Who is the most admirable in Bret Harte's "The Outcasts of Poker Flat"?  

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wes-smith eNotes educator| Certified Educator

Several of the characters could be considered the most admirable in the story. It could be argued that Oakhurst is the most admirable because of his "philosophical calmness." Oakhurst has the foresight to know that they should not camp for the night but should instead keep moving. Unlike the others, Oakhurst does not drink. Oakhurst also places provisions outside of the tent and sends Tommy to get help; thus he is thinking of others. Although Oakhurst is said to be the "strongest," he is also called the "weakest." Even though Oakhurst knows it would be best to keep moving, he is unable to convince the others and ultimately stays with them. Finally, Oakhurst commits suicide, which goes against his philosophy of holding on to your cards until the end. Thus, it is hard to see Oakhurst as the most admirable because he breaks his own principles in taking his life.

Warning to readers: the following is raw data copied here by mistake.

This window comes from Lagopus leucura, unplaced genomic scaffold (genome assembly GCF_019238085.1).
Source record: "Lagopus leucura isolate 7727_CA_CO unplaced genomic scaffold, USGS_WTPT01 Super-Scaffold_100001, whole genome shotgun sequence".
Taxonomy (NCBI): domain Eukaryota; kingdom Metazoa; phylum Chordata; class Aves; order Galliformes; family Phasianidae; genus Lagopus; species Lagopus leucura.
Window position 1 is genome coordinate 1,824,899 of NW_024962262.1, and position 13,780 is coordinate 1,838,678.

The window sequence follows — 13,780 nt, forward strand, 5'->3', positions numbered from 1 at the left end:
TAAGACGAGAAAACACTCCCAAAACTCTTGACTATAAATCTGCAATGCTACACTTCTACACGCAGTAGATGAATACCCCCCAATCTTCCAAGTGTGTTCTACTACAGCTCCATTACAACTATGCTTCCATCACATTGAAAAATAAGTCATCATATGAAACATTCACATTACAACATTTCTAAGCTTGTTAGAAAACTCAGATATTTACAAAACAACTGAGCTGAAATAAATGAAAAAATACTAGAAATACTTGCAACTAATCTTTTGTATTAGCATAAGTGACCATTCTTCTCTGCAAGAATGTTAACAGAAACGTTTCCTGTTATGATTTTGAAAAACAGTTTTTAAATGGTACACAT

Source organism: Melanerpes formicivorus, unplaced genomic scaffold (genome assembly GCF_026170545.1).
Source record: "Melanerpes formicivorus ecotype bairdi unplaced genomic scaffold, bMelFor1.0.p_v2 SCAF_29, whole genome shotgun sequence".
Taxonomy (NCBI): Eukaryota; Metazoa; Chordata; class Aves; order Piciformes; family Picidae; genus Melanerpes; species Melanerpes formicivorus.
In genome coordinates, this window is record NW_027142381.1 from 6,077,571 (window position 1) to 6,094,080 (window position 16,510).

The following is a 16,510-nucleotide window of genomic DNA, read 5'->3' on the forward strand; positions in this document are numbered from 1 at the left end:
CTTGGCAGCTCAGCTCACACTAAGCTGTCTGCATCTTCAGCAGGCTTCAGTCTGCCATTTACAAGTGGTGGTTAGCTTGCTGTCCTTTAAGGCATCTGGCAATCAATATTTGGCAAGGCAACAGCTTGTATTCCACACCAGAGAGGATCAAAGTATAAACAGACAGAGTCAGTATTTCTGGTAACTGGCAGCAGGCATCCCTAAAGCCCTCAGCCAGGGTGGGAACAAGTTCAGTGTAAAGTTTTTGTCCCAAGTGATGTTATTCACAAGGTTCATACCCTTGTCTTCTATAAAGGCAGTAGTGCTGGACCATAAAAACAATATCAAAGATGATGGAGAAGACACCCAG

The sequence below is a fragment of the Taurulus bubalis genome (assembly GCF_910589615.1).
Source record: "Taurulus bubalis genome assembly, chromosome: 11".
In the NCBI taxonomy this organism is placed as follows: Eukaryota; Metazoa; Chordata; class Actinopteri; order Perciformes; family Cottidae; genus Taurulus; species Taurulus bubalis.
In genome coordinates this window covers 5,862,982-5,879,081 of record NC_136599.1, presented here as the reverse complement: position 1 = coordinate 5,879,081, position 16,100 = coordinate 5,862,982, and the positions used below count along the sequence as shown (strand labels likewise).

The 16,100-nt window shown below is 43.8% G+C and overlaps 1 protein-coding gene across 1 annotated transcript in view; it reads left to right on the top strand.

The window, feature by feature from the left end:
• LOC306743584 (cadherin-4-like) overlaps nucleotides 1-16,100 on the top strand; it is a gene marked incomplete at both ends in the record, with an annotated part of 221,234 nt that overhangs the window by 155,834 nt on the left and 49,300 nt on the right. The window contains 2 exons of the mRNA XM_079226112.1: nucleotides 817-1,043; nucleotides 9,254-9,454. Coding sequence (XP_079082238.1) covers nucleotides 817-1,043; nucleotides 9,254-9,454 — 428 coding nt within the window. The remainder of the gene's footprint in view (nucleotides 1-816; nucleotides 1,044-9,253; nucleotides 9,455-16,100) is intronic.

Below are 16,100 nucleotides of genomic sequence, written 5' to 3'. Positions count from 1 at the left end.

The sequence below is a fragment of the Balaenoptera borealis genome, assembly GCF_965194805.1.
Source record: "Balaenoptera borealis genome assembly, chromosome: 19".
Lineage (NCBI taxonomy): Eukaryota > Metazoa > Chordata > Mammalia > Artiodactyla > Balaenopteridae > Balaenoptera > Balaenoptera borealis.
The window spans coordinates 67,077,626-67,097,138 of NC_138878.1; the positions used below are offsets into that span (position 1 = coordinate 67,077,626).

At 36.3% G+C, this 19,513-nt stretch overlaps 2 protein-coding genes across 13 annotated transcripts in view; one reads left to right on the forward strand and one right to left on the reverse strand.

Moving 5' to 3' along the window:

A strong case could be made for Mother Shipton. Although she runs a brothel and has rough language (both of which were accepted by the society of Poker Flat until recently), she is a motherly figure, as seen by her name. She protects the "children" (Piney and Tom), and even starves herself so that Piney will have more food and might survive. Unlike Oakhurst whose death can be seen as giving up, Mother Shipton's death is a sacrifice for others. This selfless act makes her quite admirable.

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The Outcasts of Poker Flat

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